Auto slowdown has no decipherable impact on Vedanta's performance: CEO

Topics Vedanta Ltd | aluminium

Ajay Kapur, CEO (Aluminium & Power), Vedanta Ltd
As aluminium producers are disquieted by headwinds like soft LME prices and soaring imports, Vedanta is focusing on reducing costs and ramping up portfolio of value-added products. Ajay Kapur, CEO (aluminium & power), Vedanta, talks to Jayajit Dash about Vedanta’s plans. Edited excerpts:

Vedanta has set a target to contain aluminium production cost to $1,500 per tonne. By when and how will you achieve it?

While a cost of production of $1,500 per tonne is our mid-term vision, we have given a guidance of $1,725 to $1,775 per tonne for the current fiscal and are on course to achieving it. Costs in the aluminium industry are primarily driven by the cost of its raw materials – alumina, bauxite and coal. We are focused on unlocking operational efficiencies and controlling cost drivers to ensure lower production cost. Accordingly, we have secured robust long-term contracts for bauxite with global suppliers along with the domestic ones.

LME aluminium prices are hovering around $1,700. What does this mean for the domestic aluminium producers? Do you think global aluminium prices will strengthen in the near term?

The global economy has been volatile over the past quarters owing to several uncertainties and escalating trade wars. LME prices reflect these global trends as well. Like every commodity, we expect LME to rebound. It is important to bear in mind that aluminium is the second-most important metal in the world and finds critical applications in key sectors. From that standpoint, the demand for aluminium will only surge.

The country’s aluminium consumption has taken a hit due to slowing demand from end-user industries. How does Vedanta plan to overcome it?

Aluminium is a metal of strategic importance for the country and is important for nation building. India's aluminium demand grew at 10 per cent in 2018-19, fuelled by GDP growth and the growth of aviation, automobiles, infrastructure and electrical sectors. Some amount of headwind in the economy is to be expected. Businesses such as ours that take a long-term view are equipped to take these in our stride. As India strides towards its ambition of becoming a $5 trillion economy, consumption patterns will grow, and with it, aluminium consumption is bound to grow. Today in India, per capita consumption of aluminium is at 2.5 kg while the world average is 11 kg and in China it is 24 kg. However, over the next five years, India’s demand for aluminium is expected to reach over seven million tonnes at double-digit growth rates.

How has the slump in the automotive sector and subdued economic growth affected your sales performance? Will it have any bearing on your gross revenues and profitability?

The automotive sector in India has been facing slowdown over the past few months, but it usually operates via long-term contracts through ancillary units. Vedanta has limited exposure to the automotive sector and the slowdown has no decipherable impact on Vedanta’s sales and performance. 

Flat-rolled products in aluminium are gaining traction with a consensual forecast that it will be in the growth territory through 2025. Does Vedanta intend to branch out into this segment?

The use of aluminium flat rolled products defines the degree of sophistication of an economy. Flat rolled products cater to a niche market in India as of now, but that is also evolving. As our economy matures, the consumption of flat rolled products will increase over the years. Vedanta already maintains a presence in the rolled products segment through its 70 kg tonne facility at its Balco smelter in Chhattisgarh.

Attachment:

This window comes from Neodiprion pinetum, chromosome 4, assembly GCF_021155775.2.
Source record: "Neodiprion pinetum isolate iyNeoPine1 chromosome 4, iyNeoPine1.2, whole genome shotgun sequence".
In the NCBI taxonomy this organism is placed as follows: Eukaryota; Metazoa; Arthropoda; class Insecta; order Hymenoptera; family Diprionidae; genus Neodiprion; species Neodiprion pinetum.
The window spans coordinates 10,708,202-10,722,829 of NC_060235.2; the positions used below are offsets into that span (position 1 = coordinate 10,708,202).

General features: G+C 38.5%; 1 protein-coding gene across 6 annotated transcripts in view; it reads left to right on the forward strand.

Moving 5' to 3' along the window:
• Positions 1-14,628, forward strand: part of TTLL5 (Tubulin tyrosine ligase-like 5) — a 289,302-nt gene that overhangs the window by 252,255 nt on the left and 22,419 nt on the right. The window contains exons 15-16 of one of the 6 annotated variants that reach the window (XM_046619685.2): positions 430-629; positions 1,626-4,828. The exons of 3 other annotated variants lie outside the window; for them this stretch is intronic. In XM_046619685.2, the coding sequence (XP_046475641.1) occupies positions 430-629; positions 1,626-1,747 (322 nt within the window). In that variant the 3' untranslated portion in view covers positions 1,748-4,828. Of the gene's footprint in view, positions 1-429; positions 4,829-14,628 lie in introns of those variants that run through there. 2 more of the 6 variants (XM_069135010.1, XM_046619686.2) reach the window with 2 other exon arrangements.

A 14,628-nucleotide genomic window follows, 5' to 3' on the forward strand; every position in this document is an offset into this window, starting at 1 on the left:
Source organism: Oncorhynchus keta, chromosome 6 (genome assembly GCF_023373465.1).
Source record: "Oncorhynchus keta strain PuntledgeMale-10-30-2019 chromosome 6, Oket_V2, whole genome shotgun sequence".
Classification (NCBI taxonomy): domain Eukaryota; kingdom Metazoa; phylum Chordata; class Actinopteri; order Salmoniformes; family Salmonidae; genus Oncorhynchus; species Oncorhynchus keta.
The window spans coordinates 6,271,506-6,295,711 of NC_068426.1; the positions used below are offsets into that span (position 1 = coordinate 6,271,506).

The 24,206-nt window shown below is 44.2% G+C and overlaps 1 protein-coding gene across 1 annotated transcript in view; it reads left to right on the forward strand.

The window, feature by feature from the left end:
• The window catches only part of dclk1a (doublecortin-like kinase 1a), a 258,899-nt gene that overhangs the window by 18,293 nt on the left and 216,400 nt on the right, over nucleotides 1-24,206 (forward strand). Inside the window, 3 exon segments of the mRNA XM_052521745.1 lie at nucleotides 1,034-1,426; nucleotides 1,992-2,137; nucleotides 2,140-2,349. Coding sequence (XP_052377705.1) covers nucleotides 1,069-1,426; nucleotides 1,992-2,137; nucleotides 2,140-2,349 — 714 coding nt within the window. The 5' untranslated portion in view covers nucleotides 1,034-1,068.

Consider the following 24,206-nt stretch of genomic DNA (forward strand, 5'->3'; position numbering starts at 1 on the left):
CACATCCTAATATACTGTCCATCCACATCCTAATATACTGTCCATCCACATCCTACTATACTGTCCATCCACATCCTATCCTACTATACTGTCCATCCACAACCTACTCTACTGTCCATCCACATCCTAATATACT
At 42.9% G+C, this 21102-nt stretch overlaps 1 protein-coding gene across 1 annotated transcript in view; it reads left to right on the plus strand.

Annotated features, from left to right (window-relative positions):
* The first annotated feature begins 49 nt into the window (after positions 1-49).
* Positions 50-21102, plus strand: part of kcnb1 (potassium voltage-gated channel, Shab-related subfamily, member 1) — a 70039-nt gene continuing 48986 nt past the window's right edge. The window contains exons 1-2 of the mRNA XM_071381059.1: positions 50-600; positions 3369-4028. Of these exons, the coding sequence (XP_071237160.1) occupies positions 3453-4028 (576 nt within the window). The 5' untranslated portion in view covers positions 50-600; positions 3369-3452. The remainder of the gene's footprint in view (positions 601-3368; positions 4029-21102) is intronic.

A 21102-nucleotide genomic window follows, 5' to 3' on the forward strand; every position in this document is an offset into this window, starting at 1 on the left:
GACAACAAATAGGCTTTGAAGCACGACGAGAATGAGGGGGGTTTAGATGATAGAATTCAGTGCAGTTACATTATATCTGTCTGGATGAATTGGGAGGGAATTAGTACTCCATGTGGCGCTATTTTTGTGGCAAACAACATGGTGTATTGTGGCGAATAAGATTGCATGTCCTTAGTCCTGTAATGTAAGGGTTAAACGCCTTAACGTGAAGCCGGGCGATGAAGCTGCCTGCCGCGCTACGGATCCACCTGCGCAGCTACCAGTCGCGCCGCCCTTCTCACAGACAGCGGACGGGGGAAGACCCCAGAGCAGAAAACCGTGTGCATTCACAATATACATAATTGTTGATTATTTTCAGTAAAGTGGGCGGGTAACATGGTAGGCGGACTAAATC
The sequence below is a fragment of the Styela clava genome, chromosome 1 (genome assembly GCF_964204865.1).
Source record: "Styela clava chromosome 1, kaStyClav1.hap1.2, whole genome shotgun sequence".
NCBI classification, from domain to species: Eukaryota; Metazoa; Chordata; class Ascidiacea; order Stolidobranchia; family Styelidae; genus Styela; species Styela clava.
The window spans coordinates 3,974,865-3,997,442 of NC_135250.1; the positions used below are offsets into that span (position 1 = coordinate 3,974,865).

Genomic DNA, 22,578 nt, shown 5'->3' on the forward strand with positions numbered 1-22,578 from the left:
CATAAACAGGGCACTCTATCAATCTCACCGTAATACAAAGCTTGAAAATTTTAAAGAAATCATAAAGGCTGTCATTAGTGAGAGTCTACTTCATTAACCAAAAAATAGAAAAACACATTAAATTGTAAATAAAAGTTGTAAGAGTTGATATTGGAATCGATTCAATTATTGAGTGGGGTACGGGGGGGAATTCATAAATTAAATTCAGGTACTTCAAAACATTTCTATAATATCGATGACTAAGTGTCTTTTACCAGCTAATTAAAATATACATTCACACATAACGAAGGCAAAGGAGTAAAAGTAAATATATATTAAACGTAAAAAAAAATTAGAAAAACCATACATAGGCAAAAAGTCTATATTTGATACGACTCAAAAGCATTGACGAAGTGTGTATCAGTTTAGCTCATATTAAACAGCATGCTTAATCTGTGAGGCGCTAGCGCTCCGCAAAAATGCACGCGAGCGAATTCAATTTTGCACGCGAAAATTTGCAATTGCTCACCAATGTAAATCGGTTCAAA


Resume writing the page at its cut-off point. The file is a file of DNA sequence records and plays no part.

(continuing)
The deluge of cheaper aluminium imports and the ongoing RCEP negotiations have unnerved aluminium companies. Have you got any favourable response from the government on duty structure?

This year, ahead of the Regional Comprehensive Economic Partnership (RCEP) meeting, aluminium producers have asked the commerce ministry to protect the industry from cheaper imports by excluding aluminium from tariff reduction commitments in the Regional Comprehensive Economic Partnership (RCEP) negotiations. 

Vedanta Aluminium has achieved the highest production figures and emerged a leader. How do you intend to capitalise this position and chart the future course of action?

Vedanta is the largest producer of aluminium in the country. In FY9, Vedanta Aluminium clocked 1.95 mt (million tonnes) production, a 17 per cent growth year-on-year. This is, I’m told, the highest ever production by any company in the history of India. The biggest reason for this achievement is the way capacities have been ramped at the smelters in Jharsuguda and Balco and at the alumina refinery at Lanjigarh (Odisha). But more importantly, this landmark achievement will take Vedanta a step closer to becoming a trusted partner of the government. Supporting the government to enable India attain self-sufficiency is one of our key business priorities.

How do you plan to expand your downstream/valued-added products portfolio?

Currently, value-added products form nearly 45 per cent of our sales mix, but we envisage taking it much beyond. Vedanta is working with various stakeholders of the value chain like auto-industry players, façade manufacturers, extruders and rolling aluminium customers for advanced R&D and production of customised aluminium alloys which can cater to industry-specific needs. The company has already started working with all top automobile original equipment manufacturers (OEMs) over the last few months for supply of primary foundry alloy. The company is in talks with the Odisha government to put up a hot metal park in Jharsuguda, in the vicinity of our smelter which is also one of the biggest aluminium smelters in the world outside China.

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